“But doctors now know that almost all preterm babies will start breathing by themselves in the first minute after birth, which meant it was safe to look into the effects of delaying clamping.”

The research team behind the award-winning study, published last October, examined its results alongside 17 other randomised trials involving about 2800 babies born before 37 weeks' gestation, and found that delayed clamping cuts the relative risk of death in hospital by a third. Babies were also less likely to need blood transfusions, and there was no apparent increase in complications for mother or baby.

Dr Groom: “We are so pleased that New Zealand women and their babies had the opportunity to be involved in APTS. It’s such a great example of an international, high quality trial designed to answer a specific question. And because it was designed to allow researchers to combine results from similar trials, it generated even more powerful evidence, which is already changing practice and saving lives.”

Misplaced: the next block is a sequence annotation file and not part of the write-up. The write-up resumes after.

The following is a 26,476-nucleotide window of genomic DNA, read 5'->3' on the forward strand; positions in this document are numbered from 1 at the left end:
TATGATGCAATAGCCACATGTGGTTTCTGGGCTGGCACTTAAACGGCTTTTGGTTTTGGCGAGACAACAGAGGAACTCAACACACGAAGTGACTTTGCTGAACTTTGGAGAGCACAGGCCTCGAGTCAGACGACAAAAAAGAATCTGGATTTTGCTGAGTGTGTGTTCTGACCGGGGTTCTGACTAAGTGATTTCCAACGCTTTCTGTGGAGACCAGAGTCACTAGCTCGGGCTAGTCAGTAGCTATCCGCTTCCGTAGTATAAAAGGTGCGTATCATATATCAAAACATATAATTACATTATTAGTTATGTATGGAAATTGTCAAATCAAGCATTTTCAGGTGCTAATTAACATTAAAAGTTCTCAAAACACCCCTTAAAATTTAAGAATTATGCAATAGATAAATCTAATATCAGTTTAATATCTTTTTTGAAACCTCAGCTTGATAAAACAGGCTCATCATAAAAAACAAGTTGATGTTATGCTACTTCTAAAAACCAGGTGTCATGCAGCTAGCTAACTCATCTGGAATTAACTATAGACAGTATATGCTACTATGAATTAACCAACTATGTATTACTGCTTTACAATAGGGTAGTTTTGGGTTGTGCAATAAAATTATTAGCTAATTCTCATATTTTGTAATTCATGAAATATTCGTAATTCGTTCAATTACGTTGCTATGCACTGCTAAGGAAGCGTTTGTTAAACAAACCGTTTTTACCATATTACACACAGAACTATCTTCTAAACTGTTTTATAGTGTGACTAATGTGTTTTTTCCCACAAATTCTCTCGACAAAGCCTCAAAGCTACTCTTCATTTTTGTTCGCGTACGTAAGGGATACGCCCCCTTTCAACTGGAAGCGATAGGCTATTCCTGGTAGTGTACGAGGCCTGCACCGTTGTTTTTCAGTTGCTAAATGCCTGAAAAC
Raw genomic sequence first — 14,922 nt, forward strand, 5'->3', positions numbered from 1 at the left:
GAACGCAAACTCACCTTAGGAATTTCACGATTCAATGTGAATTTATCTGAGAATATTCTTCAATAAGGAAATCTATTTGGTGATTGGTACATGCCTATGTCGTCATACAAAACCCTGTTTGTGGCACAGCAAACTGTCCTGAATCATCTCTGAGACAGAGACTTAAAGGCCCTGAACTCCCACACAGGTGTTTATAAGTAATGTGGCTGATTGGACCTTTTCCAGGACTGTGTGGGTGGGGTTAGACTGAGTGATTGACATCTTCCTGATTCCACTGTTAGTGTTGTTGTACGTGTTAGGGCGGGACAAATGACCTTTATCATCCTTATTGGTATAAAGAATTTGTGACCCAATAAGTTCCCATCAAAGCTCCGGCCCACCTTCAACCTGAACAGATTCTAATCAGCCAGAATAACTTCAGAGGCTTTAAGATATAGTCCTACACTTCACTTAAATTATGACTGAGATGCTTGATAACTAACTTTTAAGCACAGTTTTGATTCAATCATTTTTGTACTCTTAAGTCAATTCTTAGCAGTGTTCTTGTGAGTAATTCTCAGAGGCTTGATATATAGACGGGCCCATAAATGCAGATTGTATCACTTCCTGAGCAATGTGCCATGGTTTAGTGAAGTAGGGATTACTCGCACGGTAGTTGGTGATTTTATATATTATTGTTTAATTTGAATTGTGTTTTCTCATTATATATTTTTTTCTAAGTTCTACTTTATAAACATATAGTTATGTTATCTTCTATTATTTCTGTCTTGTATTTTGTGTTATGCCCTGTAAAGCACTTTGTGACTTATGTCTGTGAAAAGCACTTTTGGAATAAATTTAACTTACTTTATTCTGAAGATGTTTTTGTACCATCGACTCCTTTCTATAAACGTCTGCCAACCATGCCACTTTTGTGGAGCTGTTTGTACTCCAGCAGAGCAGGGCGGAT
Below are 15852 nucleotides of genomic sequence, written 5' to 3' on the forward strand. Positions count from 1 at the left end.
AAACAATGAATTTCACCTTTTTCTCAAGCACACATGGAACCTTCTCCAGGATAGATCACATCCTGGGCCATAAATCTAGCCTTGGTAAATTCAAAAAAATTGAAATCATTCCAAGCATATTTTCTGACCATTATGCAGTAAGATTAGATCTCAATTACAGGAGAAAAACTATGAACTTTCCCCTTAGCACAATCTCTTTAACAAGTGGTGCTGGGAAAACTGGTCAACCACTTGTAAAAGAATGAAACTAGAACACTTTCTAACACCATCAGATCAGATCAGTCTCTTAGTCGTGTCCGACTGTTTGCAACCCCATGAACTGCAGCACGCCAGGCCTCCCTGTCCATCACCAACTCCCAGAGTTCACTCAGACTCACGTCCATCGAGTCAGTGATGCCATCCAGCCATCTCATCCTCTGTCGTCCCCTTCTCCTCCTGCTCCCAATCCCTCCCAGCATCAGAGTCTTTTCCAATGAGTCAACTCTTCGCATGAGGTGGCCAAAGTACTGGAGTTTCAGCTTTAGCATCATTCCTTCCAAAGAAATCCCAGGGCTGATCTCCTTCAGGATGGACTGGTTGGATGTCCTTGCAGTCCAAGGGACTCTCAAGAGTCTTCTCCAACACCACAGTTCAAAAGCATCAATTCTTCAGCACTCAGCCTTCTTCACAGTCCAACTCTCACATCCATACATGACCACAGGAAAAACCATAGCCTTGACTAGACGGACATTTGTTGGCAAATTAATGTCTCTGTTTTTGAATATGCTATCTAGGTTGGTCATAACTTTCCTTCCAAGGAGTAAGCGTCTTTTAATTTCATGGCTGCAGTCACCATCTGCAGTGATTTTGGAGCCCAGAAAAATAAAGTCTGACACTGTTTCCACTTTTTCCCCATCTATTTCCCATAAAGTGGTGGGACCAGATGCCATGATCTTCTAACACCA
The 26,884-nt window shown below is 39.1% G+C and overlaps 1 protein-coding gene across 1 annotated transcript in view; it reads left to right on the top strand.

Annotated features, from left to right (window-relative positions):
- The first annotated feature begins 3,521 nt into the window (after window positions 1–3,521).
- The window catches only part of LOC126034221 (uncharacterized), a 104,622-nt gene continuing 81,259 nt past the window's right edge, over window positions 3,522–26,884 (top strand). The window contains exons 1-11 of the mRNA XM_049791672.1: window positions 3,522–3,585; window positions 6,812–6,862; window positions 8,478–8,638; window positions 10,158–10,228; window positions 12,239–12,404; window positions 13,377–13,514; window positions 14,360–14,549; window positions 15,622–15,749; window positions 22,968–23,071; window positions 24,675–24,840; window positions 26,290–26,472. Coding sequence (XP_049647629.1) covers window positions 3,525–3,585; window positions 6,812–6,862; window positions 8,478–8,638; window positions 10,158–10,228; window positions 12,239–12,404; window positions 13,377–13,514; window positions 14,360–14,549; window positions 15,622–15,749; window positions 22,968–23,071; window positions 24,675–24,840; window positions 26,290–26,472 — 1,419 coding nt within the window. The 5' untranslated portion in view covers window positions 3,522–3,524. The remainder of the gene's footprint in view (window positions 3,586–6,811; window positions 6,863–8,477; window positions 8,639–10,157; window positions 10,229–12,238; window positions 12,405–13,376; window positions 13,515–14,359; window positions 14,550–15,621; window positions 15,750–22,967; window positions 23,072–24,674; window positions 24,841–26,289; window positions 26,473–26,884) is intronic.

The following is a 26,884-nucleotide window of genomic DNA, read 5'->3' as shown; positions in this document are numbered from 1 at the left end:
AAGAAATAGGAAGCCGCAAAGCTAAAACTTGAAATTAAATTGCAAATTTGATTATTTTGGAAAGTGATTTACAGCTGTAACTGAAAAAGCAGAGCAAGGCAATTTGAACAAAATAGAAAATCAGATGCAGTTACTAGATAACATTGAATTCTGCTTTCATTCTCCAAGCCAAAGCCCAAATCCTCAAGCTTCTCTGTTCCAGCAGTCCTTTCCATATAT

Every year, around 5000 babies are born prematurely in New Zealand. The researchers estimate that worldwide, delayed clamping could save between 11,000 and 100,000 extra lives per year – and it costs nothing.

It is thought that those extra, crucial seconds may allow premature babies to receive extra red and white blood and stem cells from the placenta, which may help them maintain healthy levels of oxygen, control infection better and repair injured tissue. It also gives them more time to start breathing by themselves, avoiding invasive procedures.

“A perfect result for the research team – and for thousands of families around the world,” says Dr Groom.